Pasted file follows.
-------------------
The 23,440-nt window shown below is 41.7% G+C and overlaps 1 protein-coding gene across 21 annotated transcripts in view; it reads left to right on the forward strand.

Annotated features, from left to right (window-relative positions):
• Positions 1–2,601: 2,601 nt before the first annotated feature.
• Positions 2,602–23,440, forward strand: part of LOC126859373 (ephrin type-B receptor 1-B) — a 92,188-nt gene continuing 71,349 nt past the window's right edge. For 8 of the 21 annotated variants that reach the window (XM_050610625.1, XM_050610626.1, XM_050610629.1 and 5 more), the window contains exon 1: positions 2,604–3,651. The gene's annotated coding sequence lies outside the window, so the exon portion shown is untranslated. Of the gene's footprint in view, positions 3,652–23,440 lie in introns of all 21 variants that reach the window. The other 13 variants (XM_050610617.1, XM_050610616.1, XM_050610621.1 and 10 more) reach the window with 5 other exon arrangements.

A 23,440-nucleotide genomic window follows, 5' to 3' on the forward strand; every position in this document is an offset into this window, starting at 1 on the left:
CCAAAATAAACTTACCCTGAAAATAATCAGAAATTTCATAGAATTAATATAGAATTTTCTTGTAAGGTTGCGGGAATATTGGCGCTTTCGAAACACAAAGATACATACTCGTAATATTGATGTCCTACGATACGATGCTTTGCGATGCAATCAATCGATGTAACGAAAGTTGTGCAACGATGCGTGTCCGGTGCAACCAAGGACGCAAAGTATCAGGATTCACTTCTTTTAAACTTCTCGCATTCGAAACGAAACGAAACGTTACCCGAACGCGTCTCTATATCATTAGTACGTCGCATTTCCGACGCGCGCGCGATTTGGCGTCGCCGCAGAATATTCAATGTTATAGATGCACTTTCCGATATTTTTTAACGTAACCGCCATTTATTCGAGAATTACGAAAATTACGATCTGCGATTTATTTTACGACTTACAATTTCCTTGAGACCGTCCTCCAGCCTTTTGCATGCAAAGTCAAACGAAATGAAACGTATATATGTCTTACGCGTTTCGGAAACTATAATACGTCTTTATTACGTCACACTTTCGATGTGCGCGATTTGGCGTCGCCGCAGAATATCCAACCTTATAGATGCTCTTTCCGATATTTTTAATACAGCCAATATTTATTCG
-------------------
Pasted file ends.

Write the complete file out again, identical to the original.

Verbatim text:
The 23,440-nt window shown below is 41.7% G+C and overlaps 1 protein-coding gene across 21 annotated transcripts in view; it reads left to right on the forward strand.

Annotated features, from left to right (window-relative positions):
• Positions 1–2,601: 2,601 nt before the first annotated feature.
• Positions 2,602–23,440, forward strand: part of LOC126859373 (ephrin type-B receptor 1-B) — a 92,188-nt gene continuing 71,349 nt past the window's right edge. For 8 of the 21 annotated variants that reach the window (XM_050610625.1, XM_050610626.1, XM_050610629.1 and 5 more), the window contains exon 1: positions 2,604–3,651. The gene's annotated coding sequence lies outside the window, so the exon portion shown is untranslated. Of the gene's footprint in view, positions 3,652–23,440 lie in introns of all 21 variants that reach the window. The other 13 variants (XM_050610617.1, XM_050610616.1, XM_050610621.1 and 10 more) reach the window with 5 other exon arrangements.

A 23,440-nucleotide genomic window follows, 5' to 3' on the forward strand; every position in this document is an offset into this window, starting at 1 on the left:
CCAAAATAAACTTACCCTGAAAATAATCAGAAATTTCATAGAATTAATATAGAATTTTCTTGTAAGGTTGCGGGAATATTGGCGCTTTCGAAACACAAAGATACATACTCGTAATATTGATGTCCTACGATACGATGCTTTGCGATGCAATCAATCGATGTAACGAAAGTTGTGCAACGATGCGTGTCCGGTGCAACCAAGGACGCAAAGTATCAGGATTCACTTCTTTTAAACTTCTCGCATTCGAAACGAAACGAAACGTTACCCGAACGCGTCTCTATATCATTAGTACGTCGCATTTCCGACGCGCGCGCGATTTGGCGTCGCCGCAGAATATTCAATGTTATAGATGCACTTTCCGATATTTTTTAACGTAACCGCCATTTATTCGAGAATTACGAAAATTACGATCTGCGATTTATTTTACGACTTACAATTTCCTTGAGACCGTCCTCCAGCCTTTTGCATGCAAAGTCAAACGAAATGAAACGTATATATGTCTTACGCGTTTCGGAAACTATAATACGTCTTTATTACGTCACACTTTCGATGTGCGCGATTTGGCGTCGCCGCAGAATATCCAACCTTATAGATGCTCTTTCCGATATTTTTAATACAGCCAATATTTATTCG